Today, there seem to be more and more articles and books either defending or castigating local churches on the issue of their size. Some applaud the large church in such a way that the smaller church seems unnecessary and without a future, while others defend the merits of the small church and treat the larger congregation with contempt and suspicion. It seems we are determined to find a side to fight for somewhere between the house churches of Acts 2 and the massive modern churches in Southeast Asia.

Is this a fight worth fighting? Is there a “right” size for local congregations or is one better than the other? In this blog, Dr. Mike Clarensau expounds on the matter.

Churches have come in a variety of sizes from the beginning.

While I’m not sure of the Early Church’s full facilities plan, the Day of Pentecost presented a large church challenge in its first altar call. At the same time, small gatherings of believers seem to crop up all across the Ancient Near East, some the result of the scattering of individual believers and some the result of larger evangelistic opportunities in the town square.

“So if various size churches have always been a part of the kingdom, why the need to prefer one over the other today? Perhaps the answer lies in the different ideas of the Church’s primary task.”

As I travel, I see some churches that believe strongly in the mission to reach lost people, while others seem to focus more on the deeper development of those already in the room. Some see the church as an organization while others prefer the imagery of family. Some are growing numerically, while some who aren’t insist that they are more spiritual.

Now a debate of this magnitude won’t be solved in a single blog (or even a dozen), but here’s a couple of observations that might inform the debate.


1. It seems that the more focused a church becomes on its true mission, the more they want what the other size has.

A smaller church that begins prioritizing its mission usually begins narrowing its focus, pursuing an outward vision, and reaching for greater excellence (the priorities of the larger church), while the larger church begins seeking greater intimacy in personal relationships and deeper discipleship development (the elements more often in reach of the smaller church).

Our task is both sides of this coin. You see, the Biblical purposes of the Church encompass multiple elements. We are to evangelize the world, we are to guide people in worshipping God, we are to love one another and equip one another for acts of service, and we are to give our resources for the needs of others. The large church usually does a couple of these better than the small church, while the small church often does the others better.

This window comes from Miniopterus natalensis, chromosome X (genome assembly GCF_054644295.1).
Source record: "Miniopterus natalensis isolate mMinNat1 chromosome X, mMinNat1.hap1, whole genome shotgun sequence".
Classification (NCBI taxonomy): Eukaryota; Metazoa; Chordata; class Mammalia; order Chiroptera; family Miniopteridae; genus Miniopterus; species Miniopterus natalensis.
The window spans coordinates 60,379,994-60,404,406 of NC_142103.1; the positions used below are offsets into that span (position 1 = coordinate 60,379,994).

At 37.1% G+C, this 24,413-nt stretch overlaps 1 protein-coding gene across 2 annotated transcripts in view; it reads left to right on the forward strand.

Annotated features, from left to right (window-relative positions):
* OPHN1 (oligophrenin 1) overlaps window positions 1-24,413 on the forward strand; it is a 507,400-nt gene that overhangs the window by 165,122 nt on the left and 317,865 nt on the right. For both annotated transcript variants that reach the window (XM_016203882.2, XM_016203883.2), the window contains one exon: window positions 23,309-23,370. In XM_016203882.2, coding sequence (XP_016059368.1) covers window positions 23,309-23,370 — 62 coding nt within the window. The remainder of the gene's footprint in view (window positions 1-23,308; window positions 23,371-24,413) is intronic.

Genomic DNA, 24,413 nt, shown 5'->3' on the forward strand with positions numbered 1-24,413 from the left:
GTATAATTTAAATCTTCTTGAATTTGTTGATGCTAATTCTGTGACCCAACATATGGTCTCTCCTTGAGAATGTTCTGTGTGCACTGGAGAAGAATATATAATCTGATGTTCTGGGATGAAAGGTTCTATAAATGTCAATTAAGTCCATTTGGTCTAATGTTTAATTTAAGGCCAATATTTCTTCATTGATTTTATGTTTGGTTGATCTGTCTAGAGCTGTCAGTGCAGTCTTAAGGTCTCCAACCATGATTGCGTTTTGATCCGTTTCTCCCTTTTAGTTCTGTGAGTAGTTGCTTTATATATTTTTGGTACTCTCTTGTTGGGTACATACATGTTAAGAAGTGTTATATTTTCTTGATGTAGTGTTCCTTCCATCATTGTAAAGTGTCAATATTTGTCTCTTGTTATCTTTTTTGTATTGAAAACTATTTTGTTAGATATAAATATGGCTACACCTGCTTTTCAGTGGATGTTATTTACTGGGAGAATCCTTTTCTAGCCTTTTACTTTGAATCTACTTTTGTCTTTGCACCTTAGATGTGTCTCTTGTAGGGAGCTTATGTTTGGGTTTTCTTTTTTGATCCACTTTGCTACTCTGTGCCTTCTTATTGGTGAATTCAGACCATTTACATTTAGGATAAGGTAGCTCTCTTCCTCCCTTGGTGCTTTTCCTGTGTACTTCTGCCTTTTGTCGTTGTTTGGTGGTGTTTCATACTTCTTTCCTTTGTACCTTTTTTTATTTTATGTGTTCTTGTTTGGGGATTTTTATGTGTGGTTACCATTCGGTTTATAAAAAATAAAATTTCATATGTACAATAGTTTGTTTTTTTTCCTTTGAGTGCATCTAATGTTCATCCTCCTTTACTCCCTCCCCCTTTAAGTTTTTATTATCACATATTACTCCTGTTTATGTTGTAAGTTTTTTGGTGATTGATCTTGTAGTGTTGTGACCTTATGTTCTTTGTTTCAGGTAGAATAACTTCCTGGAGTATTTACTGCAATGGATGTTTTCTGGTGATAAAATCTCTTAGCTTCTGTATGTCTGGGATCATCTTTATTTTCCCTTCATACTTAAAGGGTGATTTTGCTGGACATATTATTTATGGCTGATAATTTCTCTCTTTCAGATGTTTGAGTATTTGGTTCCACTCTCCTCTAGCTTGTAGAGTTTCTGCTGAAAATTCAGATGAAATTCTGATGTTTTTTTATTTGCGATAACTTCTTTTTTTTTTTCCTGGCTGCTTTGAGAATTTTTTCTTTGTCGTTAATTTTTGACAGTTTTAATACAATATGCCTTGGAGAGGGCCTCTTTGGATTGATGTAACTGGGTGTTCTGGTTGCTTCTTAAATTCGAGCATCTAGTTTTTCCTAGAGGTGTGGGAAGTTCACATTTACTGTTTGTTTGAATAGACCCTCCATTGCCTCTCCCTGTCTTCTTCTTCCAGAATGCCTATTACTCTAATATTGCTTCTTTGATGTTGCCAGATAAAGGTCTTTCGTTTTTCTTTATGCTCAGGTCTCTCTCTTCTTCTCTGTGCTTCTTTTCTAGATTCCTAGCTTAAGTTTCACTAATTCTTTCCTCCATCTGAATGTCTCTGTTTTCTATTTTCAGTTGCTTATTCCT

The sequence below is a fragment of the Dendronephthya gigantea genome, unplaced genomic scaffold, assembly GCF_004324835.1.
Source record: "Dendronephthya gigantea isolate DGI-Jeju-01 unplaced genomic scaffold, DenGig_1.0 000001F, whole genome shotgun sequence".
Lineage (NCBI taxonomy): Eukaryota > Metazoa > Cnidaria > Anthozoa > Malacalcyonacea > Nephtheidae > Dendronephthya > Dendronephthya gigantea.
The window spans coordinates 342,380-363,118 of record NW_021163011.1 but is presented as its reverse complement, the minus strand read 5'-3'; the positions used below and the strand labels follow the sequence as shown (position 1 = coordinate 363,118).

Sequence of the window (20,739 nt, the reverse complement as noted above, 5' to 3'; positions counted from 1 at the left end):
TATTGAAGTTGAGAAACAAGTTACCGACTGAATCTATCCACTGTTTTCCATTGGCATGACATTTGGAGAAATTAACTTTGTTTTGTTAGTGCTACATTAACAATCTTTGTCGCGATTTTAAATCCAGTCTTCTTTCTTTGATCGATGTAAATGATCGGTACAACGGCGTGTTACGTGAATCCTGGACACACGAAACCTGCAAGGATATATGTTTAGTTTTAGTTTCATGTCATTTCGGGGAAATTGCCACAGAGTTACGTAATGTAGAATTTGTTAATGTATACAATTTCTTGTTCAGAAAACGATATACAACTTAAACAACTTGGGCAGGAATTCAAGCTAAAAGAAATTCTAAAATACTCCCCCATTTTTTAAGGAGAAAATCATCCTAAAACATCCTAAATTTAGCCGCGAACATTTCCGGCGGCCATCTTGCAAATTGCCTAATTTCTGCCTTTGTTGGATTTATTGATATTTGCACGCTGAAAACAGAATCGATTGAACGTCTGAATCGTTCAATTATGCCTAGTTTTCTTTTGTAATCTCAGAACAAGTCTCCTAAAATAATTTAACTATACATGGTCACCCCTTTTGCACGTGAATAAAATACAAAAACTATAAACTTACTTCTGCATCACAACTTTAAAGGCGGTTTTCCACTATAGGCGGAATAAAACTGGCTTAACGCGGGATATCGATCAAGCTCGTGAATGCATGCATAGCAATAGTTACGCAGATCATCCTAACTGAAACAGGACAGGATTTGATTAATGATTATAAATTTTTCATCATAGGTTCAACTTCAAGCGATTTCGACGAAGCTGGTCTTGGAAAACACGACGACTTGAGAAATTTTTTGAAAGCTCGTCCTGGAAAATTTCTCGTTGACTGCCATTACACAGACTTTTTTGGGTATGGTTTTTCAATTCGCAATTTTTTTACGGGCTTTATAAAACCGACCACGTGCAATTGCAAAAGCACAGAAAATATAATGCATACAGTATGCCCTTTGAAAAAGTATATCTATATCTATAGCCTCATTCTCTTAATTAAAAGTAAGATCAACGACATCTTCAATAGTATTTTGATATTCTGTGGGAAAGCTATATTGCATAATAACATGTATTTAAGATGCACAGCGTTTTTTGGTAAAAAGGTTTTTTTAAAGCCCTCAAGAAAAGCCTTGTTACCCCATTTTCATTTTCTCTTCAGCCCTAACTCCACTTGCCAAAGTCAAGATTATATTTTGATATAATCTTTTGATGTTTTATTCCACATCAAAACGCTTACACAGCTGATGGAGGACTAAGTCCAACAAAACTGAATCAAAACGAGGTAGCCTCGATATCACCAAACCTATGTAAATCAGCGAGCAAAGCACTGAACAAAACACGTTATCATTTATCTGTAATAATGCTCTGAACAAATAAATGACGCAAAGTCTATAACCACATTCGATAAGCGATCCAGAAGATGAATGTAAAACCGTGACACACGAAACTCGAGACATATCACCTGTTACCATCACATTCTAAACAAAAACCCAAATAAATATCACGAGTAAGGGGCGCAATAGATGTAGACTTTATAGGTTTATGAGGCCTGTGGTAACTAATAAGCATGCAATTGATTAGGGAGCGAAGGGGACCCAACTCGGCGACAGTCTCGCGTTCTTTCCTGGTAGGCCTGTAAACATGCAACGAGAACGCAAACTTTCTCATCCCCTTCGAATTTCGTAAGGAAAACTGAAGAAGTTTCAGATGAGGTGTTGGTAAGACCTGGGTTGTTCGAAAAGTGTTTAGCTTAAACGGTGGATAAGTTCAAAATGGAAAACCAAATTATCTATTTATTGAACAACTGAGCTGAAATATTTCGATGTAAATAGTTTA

I get nervous when people reject numbers out of hand and I believe others give them too much emphasis. I believe God counts, and I know He writes down every name. He also leaves the 99 to chase after the one and even has your follicles calculated. That doesn’t mean that He judges greatness by numbers. In fact, He told us He judged greatness by servanthood–something I’ve seen both big and small churches do well and others do poorly.

2. Church size often reflects the capacity of people and leaders to manage a multitude.

These folks are effective at generating various types of resources and mobilizing them effectively. It can also reflect harvest timing as the seeds sown by previous generations in both prayer and evangelism can open the way for a larger harvest today. Big churches don’t get big by their programs (a common criticism from the smaller church), they get bigger by their shared passion and abilities to focus that passion effectively.  Their programs are more often the tools discovered to preserve and manage their impact.

Smaller churches can have that same passion, but many have misplaced it. Many of these have become focused on themselves and built their church around the comforts of those who worship there. So sadly, they are left to either change or criticize those who do. The latter is a lot easier.

A larger church can face the same struggle. No attendance level will keep a church without vision and outward focus from decline. The same self-focused attitudes will crumble the large church too–it just may take a little longer since the peak was a little higher than in the smaller setting.

Bottom-line: Pursue God’s vision in your church and aim your hearts outward and you’ll have no reason to debate the church size issue.

Remember that the Church is about “Him and them,” and when we focus our thoughts upward and outward, God takes amazing care of us and our needs. Aim upward and outward and God will empower you and help your church become what He’s intended it to be. And the size of that result may be smaller than you figured or bigger than you imagined.

You don’t judge a church by its size. YOU JUDGE IT BY ITS HEART!

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